Wandering Through the Medieval Beauty of Pisa

Straddling the river Arno in the Tuscany region of Central Italy is a city beautifully studded with historic churches and medieval palaces. Home to the world renowned leaning tower, Pisa is a dream land for adventurers and travelers from all around the world. Beside the iconic tower, Pisa also nests the University of Pisa, which has a history that dates back to as far as the 12th century.  A visit to Pisa definitely promises to charm the traveller with its exquisite concoction of historic and modern times.


About the City : Although the origin of the city of Pisa has remained unknown, its founding has been accredited to the Pelasgi, the Greeks, the Etruscans, and the Ligurians. The city of Pisa was first settled in a region of Italy that was relatively uninhabited at the time. Of course, Italy wasn’t around then and Pisa was a Roman settlement. As a coastal town, Pisa was an important Roman port and merchant centre. It existed long before the Roman Empire though, and in ancient Roman texts, Pisa is called an old city.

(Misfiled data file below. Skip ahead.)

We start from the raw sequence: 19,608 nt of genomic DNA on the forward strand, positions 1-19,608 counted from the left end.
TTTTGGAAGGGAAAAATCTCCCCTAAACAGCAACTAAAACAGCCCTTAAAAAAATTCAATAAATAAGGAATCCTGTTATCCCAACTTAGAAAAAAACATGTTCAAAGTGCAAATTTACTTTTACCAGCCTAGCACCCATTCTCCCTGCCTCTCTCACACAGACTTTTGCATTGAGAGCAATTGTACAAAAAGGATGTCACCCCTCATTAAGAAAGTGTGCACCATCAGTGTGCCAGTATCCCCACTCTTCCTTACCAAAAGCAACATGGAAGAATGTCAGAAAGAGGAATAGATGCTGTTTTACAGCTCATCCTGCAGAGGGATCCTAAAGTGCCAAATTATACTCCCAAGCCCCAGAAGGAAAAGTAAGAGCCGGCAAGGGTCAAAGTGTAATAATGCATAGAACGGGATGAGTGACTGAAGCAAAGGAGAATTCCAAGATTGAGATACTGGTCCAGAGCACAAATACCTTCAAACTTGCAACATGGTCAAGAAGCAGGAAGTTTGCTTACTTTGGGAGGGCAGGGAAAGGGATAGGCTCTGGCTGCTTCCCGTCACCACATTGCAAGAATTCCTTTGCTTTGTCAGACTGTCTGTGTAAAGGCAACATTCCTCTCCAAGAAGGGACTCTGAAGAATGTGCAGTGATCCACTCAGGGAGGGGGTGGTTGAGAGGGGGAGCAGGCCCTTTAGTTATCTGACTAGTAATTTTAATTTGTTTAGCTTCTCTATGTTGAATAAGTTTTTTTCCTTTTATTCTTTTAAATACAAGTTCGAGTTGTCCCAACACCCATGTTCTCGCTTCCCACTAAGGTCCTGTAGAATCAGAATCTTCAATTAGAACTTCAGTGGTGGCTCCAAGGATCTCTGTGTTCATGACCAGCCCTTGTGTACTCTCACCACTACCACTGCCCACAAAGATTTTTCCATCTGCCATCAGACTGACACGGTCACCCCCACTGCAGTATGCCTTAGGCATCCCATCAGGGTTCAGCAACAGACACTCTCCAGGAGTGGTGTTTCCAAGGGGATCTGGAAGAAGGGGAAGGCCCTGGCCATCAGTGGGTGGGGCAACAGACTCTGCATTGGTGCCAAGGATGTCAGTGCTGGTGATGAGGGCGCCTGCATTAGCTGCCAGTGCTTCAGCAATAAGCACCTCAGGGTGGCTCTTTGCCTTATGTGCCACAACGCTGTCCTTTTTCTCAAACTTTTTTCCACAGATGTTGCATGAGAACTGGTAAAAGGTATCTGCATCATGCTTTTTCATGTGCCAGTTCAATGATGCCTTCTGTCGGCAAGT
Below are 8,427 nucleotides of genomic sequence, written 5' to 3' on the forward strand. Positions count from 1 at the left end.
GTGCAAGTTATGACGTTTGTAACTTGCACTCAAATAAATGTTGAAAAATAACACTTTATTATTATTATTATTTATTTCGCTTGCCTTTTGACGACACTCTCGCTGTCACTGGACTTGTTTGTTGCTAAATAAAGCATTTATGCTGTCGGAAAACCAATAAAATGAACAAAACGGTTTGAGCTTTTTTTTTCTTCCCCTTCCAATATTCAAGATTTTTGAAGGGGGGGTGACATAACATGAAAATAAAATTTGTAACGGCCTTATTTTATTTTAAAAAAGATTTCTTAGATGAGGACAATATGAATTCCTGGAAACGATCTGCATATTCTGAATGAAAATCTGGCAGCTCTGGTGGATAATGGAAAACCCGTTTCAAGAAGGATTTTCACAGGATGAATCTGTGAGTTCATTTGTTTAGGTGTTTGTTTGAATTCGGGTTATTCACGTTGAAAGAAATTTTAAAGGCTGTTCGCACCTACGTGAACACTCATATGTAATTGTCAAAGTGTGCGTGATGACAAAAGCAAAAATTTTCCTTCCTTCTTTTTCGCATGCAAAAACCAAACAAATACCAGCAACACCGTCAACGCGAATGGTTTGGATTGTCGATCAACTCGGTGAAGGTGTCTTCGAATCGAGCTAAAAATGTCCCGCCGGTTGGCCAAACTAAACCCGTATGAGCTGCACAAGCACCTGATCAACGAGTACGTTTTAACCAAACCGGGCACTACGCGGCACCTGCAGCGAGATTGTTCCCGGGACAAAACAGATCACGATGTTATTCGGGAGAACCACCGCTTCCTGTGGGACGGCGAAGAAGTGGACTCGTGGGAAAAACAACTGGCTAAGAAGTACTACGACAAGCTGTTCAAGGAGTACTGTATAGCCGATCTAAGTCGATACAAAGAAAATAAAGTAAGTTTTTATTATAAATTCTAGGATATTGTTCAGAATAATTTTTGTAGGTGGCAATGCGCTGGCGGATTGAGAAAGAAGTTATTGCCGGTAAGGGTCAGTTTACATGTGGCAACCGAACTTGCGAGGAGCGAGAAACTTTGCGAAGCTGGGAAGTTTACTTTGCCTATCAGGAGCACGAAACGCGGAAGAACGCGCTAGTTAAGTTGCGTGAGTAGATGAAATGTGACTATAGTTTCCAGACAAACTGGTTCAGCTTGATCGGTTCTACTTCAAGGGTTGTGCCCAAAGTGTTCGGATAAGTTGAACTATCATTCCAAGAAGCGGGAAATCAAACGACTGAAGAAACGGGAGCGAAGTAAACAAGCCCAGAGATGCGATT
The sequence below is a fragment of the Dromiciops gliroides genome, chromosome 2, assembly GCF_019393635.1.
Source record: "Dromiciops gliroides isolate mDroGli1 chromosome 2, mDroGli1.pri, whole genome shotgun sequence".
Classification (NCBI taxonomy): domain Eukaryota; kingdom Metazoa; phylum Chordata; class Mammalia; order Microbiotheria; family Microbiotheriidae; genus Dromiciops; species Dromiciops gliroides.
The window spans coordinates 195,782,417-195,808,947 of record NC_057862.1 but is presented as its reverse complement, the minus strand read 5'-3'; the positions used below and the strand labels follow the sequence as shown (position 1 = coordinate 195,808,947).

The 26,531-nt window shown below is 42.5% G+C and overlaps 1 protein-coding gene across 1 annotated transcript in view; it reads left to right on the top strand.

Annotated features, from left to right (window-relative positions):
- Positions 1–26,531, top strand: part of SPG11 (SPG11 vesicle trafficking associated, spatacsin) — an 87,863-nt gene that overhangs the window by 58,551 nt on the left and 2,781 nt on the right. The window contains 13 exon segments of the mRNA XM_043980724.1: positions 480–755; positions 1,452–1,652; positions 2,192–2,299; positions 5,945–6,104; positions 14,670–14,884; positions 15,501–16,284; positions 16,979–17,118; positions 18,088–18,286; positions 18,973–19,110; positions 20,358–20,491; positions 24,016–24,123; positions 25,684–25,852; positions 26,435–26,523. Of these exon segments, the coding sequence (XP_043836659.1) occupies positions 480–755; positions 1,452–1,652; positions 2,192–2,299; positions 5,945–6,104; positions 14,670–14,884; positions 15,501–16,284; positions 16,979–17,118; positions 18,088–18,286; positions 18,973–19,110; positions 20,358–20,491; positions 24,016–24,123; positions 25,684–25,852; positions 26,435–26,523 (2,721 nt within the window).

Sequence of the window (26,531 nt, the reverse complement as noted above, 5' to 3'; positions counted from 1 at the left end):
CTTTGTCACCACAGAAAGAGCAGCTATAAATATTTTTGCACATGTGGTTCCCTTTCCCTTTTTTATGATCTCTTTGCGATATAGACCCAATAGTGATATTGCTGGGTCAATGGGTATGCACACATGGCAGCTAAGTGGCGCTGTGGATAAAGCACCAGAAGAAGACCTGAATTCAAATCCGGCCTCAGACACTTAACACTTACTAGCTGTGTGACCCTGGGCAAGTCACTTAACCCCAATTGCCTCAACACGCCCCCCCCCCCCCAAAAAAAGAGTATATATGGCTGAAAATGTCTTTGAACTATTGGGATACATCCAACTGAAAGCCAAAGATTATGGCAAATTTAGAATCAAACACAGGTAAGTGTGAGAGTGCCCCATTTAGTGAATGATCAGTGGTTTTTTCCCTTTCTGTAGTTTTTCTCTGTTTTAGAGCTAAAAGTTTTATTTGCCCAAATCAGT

The city of Pisa, as we know it today, is a result of many global influences that affected the entire world, not just Italy and the surrounding areas. World War II took its toll on the city, damaging many of the famous buildings and historical areas. However, both residents of the city of Pisa and Italy itself have beautifully resorted Pisa to a state that is modern and functional, as well as historic.

About the Leaning Tower : The Tower of Pisa leans sideways because it was built on unstable soil. In 1173 construction started on the 180-foot bell tower and the building began to lean as soon as the first three floors were completed. Nevertheless, building continued to lean a little bit more each year and was closed for repairs in 1990, when it was leaning fourteen and one-half feet to one side. Engineers worked to stabilize the foundation, straightening the tower only slightly to help prevent irreparable damage without taking away the uniqueness of the structure.